Mick Harvey: Delirium Tremens

In 1995, at the pinnacle of his success as Nick Cave’s right-hand man, multi-instrumentalist Mick Harvey embarked on the most quixotic of solo projects. He set about translating the songs of the dissolute, recently deceased French songwriter Serge Gainsbourg into English, resulting in two albums in just over two years: Intoxicated Man and Pink Elephants.

For the uninitiated, some context is necessary. To English speakers, Gainsbourg is best known for his 1969 erotic novelty hit Je T’aime … Moi Non Plus, first recorded with Brigitte Bardot and later, successfully, with longtime flame Jane Birkin. But his full catalogue is an embarrassment of riches. At his funeral in 1991, no less than French president François Mitterrand said: “He was our Baudelaire, our Apollinaire.”

He was also a notorious provocateur. To All The Lucky Kids is the funniest not-really anti-drugs song ever: “To all the lucky kids, in substance I’d say this / Don’t go near magic mushrooms / Or acrid marijuana fumes.” Then there’s Lemon Incest, originally recorded with daughter Charlotte: “The love we’ll never make together’s heaven sent, the purest, the most intense” – creepily recorded with “pa-pa-pa” backing vocals.

Both Intoxicated Man and Pink Elephants were cult hits, introducing a generation of English speakers to one of the oddest and finest songwriters of the 20th century. The arrangements ranged from the baroque to lean, muscular rock (singer Anita Lane’s vocal on Harley Davidson left Bardot’s original in the dust). Most crucially, Harvey’s translations preserved all of Gainsbourg’s brilliant rhymes, puns and mordant wit.

The albums were reissued in 2014, with Harvey touring behind them to acclaim. Now, 20 years later, he’s gone back to Gainsbourg’s well for a third time with Delirium Tremens – with a fourth volume due to be released later this year. The obvious question is, why? Harvey has answered that making the original records was simply enormous fun. Thankfully, they’re just as much of a pleasure to listen to.

In any case, Harvey has barely scratched the surface. Gainsbourg’s 34-year, pan-genre catalogue spawned well over 500 songs, and it remains both a revelation and a joy to hear them translated into English. Expanding the project allows Harvey to explore some of the (even) stranger corners of his oeuvre, beginning with The Man With The Cabbage Head – “Half-guy, vegetable from the neck”.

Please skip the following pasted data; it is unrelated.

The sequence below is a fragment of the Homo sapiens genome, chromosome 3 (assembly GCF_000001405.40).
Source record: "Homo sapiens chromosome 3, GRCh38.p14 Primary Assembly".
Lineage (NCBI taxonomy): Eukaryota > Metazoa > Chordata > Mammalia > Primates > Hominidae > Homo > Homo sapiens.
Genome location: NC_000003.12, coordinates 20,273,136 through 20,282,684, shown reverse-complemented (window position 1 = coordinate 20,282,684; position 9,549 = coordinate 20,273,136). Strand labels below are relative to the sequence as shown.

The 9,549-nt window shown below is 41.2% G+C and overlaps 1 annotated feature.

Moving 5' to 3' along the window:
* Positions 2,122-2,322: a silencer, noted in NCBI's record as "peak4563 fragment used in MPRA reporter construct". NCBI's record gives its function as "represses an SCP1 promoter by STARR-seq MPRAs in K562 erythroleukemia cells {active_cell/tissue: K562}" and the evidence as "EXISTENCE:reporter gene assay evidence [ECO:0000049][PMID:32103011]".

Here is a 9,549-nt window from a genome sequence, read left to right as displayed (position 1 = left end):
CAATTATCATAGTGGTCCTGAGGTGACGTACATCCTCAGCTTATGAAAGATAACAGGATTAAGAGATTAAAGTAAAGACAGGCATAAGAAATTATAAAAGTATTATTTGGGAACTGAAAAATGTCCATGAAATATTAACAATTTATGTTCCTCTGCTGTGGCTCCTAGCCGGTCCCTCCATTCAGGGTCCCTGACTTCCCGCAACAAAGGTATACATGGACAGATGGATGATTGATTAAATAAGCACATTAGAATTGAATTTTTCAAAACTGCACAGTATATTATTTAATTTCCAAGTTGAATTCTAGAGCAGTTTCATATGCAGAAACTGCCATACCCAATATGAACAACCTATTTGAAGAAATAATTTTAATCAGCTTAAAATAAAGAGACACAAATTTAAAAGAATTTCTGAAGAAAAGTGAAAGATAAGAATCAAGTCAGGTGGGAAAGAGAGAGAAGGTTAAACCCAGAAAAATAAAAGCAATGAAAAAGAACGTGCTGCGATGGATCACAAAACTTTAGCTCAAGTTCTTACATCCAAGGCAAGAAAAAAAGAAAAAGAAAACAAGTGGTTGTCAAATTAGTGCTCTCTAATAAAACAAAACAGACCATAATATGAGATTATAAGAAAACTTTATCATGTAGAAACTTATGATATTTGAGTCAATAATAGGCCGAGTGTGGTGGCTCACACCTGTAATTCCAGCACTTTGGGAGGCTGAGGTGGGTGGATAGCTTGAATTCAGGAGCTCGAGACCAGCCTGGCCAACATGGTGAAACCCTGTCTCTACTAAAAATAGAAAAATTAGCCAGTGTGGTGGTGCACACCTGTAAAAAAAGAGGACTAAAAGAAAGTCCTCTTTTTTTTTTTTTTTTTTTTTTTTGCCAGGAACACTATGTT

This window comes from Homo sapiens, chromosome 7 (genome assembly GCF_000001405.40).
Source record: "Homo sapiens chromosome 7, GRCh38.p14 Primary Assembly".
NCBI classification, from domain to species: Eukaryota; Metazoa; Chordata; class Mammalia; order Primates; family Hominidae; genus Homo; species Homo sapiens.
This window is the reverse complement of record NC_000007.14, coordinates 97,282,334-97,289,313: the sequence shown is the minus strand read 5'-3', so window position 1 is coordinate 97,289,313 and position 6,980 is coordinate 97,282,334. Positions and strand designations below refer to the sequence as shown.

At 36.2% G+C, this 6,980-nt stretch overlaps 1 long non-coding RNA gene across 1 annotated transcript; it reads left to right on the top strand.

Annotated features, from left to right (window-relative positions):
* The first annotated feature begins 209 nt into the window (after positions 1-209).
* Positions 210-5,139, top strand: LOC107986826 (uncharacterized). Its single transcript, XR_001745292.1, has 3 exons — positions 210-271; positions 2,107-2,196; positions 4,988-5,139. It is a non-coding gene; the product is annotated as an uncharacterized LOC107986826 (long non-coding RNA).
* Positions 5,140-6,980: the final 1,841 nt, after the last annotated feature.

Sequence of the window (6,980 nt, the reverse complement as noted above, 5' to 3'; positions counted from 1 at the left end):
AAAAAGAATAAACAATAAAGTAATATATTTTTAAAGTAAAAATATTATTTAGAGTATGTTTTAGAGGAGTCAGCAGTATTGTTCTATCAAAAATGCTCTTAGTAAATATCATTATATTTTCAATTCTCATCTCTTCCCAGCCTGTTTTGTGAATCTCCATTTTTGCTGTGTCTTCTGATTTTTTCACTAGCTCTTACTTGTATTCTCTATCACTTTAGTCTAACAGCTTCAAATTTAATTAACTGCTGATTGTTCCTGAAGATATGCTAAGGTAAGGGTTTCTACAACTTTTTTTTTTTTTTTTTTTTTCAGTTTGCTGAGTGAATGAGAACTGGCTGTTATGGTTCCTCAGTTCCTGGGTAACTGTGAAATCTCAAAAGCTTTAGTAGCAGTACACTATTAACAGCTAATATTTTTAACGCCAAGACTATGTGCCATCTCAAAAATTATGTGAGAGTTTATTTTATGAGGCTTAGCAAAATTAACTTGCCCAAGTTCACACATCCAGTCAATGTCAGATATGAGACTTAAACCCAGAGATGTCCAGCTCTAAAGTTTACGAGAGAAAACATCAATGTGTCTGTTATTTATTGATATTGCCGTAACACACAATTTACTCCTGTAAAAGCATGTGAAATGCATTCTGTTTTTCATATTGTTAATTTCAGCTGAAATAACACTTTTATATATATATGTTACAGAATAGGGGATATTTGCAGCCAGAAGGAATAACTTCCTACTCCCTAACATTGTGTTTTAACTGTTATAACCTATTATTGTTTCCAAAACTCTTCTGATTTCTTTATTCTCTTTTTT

SS C’est Bon, from Gainsbourg’s controversial 1975 album Rock Around The Bunker, is a feedback-drenched march with an unsettlingly chirpy female backing vocal (the album drew on his Jewish upbringing in occupied France). The playful mambo Coffee Colour – possibly familiar, if you watched the second series of Mad Men – is a tribute of sorts to his, ahem, affection for Latina women.

I Envisage is at the opposite extreme, slowly coming to the boil over six minutes on a bass line that simmers under a dread-laden lyric. The sonic landscape here is most akin to the Bad Seeds in full flow, when Harvey, and not the Dirty Three’s Warren Ellis, was conducting proceedings. It’s easy to imagine Cave singing it, too, but the controlled menace of Harvey’s vocal gives it white-knuckled tension.

There are also pop confections such as A Day Like Any Other, sung with evident delight by Xanthe Waite, and the sinuous hard rock of A Violent Poison, That’s What Love Is (“What else is a life of the senses but a move of alternating / Between desire and disgust, from disgust back to desire … A violent poison, that’s what love is / An excess dose of which you should resist.”)

The album is rounded out on a romantic note, a duet between Harvey and his wife Katy Beale on The Decadance. Whether you enjoyed the first two excursions or you’re a Gainsbourg neophyte, Delirium Tremens is every bit as strong and enjoyable as its predecessors.

First published in The Guardian, 24 June 2016

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